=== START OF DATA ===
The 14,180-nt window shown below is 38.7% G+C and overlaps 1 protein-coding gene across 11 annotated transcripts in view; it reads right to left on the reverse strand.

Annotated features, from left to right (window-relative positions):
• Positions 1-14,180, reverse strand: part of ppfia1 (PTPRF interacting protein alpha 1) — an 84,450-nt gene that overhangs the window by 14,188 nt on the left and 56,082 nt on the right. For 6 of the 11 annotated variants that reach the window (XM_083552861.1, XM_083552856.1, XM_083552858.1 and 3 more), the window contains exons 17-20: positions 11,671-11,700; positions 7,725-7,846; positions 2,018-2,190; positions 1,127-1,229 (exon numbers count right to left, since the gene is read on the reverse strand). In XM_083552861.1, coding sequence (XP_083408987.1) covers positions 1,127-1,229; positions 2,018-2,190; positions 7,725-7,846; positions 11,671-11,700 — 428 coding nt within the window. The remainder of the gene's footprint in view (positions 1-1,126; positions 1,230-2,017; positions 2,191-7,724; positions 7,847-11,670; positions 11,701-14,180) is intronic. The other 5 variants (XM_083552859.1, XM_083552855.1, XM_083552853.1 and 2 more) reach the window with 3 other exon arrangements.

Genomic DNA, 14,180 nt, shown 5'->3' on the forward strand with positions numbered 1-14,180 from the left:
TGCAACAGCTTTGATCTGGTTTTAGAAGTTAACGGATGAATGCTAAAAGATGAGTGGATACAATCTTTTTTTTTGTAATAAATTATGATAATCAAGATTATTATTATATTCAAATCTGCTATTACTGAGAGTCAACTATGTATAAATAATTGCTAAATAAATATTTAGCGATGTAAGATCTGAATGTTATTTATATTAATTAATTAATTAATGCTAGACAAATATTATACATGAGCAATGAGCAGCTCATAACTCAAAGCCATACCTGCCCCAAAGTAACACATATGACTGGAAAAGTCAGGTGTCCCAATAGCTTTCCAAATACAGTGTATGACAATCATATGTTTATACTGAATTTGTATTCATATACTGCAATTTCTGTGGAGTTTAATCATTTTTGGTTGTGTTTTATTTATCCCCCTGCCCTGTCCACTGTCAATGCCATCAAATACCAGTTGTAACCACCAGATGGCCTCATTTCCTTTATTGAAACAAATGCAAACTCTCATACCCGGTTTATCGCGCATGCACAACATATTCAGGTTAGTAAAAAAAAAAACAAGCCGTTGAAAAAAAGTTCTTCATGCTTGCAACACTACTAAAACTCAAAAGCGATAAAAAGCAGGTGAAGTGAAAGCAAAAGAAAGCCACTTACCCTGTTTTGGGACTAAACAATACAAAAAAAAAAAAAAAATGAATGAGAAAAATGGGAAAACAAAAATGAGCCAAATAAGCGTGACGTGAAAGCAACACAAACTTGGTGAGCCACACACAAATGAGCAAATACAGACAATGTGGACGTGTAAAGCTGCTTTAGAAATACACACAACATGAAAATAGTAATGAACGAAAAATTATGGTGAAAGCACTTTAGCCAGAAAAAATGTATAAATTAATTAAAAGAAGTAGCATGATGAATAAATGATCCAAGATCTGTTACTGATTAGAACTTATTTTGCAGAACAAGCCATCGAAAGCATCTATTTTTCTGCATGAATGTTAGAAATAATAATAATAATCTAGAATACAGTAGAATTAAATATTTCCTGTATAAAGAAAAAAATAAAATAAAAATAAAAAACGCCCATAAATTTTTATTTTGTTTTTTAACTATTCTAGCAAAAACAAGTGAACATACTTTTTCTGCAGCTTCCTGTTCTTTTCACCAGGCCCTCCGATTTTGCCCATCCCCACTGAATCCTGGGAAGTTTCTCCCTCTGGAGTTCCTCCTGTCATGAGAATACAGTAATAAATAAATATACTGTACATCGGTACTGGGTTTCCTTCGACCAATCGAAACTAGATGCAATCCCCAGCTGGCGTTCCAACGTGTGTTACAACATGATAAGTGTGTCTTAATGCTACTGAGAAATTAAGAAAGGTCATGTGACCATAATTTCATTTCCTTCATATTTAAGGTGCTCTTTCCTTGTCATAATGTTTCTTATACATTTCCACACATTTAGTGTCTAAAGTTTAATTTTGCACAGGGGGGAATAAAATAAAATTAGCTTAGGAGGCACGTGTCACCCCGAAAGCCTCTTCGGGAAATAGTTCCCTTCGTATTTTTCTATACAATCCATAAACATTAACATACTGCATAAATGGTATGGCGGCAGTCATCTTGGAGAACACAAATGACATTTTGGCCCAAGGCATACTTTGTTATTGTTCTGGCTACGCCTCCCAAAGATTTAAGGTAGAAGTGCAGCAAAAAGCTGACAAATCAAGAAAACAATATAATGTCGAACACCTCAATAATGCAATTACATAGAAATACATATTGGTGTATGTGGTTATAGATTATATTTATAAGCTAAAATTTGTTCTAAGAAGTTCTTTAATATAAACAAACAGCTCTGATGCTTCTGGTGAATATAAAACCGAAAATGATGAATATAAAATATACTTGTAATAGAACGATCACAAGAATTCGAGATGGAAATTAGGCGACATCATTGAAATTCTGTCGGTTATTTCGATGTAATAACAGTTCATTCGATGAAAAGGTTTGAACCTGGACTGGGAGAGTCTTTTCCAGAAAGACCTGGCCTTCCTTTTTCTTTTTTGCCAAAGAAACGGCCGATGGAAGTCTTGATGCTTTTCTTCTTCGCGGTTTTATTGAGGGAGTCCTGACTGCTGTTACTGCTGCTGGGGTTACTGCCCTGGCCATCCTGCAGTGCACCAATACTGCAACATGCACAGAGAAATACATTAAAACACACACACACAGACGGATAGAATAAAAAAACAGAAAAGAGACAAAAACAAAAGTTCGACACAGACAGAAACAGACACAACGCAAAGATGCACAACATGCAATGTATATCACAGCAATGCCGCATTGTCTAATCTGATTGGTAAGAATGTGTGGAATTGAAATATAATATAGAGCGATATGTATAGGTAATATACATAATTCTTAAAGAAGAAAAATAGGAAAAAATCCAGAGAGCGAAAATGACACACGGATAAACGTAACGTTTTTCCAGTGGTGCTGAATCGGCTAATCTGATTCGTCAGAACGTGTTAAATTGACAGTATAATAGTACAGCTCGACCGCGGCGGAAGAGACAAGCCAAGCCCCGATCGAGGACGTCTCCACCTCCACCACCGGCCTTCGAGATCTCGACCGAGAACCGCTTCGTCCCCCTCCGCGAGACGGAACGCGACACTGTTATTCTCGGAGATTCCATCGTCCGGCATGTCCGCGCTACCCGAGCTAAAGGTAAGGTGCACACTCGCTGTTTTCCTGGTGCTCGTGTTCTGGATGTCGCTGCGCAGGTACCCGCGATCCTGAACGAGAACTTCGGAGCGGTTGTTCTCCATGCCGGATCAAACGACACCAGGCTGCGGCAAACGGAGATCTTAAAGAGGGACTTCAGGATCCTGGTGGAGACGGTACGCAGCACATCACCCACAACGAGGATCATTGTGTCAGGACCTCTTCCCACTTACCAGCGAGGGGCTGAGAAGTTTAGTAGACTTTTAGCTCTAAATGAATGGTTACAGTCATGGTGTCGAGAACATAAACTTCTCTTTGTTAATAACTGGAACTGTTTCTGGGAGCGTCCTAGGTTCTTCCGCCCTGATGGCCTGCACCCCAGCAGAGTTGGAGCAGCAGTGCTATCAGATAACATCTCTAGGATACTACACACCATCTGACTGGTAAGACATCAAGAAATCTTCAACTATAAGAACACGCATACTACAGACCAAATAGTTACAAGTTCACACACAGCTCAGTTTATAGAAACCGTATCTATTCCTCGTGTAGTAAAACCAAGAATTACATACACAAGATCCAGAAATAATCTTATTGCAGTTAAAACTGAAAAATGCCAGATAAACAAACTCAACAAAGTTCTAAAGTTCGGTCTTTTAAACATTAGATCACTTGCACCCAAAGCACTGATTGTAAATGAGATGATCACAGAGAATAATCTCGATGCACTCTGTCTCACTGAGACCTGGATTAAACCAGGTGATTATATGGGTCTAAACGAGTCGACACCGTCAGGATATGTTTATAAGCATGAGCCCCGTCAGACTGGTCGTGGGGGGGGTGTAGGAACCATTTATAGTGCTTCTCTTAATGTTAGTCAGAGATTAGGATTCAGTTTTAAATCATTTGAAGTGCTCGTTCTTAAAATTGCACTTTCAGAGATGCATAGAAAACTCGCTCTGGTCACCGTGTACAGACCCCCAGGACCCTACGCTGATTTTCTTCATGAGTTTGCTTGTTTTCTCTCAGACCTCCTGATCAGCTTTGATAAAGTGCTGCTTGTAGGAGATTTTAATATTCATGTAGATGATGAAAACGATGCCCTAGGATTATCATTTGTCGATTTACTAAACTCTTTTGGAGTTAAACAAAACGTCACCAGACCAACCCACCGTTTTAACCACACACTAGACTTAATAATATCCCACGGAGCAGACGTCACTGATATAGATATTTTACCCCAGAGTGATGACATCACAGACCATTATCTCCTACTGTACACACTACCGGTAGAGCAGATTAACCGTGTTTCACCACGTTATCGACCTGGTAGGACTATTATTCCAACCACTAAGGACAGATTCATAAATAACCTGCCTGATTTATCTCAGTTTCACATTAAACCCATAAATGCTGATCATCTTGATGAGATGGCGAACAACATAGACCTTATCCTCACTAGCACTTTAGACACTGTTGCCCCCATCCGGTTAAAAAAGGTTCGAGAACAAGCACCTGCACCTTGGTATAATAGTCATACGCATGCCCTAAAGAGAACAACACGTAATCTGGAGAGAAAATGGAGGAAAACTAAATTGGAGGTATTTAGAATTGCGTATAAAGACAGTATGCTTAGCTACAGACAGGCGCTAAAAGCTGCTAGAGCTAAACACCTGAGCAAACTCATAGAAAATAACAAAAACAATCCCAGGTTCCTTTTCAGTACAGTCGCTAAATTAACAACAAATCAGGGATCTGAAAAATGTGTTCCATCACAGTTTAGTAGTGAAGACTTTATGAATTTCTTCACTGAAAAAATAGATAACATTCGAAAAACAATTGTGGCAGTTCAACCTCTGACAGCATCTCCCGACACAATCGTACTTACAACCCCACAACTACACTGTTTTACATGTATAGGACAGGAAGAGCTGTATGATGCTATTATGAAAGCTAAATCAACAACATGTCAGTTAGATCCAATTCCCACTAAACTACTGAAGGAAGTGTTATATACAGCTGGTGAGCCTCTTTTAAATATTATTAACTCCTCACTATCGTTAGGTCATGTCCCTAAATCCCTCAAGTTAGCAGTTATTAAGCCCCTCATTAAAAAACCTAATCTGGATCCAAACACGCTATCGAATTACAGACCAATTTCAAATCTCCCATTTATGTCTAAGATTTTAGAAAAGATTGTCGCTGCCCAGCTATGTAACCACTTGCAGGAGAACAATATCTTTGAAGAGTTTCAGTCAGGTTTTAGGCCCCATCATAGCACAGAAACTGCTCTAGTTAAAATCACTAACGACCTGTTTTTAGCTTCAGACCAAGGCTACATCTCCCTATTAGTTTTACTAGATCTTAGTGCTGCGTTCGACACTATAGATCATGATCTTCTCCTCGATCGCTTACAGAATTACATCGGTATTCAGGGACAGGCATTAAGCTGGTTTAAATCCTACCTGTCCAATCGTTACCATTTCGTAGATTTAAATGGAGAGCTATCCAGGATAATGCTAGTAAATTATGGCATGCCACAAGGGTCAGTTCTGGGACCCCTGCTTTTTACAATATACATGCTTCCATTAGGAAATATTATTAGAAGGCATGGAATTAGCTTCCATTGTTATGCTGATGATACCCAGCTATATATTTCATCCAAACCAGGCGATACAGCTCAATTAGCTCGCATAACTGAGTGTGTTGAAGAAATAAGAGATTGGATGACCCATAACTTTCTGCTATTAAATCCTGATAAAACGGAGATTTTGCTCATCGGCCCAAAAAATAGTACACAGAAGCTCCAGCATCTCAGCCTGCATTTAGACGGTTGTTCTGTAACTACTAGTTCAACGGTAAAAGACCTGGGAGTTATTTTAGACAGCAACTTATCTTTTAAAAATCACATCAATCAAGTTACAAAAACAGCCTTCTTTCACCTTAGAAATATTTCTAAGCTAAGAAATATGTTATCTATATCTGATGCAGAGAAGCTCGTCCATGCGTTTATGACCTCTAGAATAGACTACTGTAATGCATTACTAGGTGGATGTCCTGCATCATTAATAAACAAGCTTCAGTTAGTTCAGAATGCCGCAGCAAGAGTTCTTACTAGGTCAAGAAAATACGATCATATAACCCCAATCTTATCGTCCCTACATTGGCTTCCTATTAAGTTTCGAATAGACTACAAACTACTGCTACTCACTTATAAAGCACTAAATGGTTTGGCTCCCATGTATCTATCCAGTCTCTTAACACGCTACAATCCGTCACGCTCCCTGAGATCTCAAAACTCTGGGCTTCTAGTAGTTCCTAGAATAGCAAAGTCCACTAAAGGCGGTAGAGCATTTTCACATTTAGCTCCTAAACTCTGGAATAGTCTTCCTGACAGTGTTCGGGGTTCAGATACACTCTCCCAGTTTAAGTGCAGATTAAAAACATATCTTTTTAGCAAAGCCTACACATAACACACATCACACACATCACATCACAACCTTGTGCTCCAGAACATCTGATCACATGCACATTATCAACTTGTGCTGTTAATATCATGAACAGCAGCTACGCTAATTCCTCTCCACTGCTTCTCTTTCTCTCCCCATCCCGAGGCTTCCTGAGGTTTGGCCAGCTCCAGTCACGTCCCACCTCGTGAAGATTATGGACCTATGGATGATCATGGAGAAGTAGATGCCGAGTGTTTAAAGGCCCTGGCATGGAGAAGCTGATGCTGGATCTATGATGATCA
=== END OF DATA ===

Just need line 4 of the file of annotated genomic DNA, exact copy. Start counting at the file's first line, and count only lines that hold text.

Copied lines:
Genomic DNA, 14,180 nt, shown 5'->3' on the forward strand with positions numbered 1-14,180 from the left: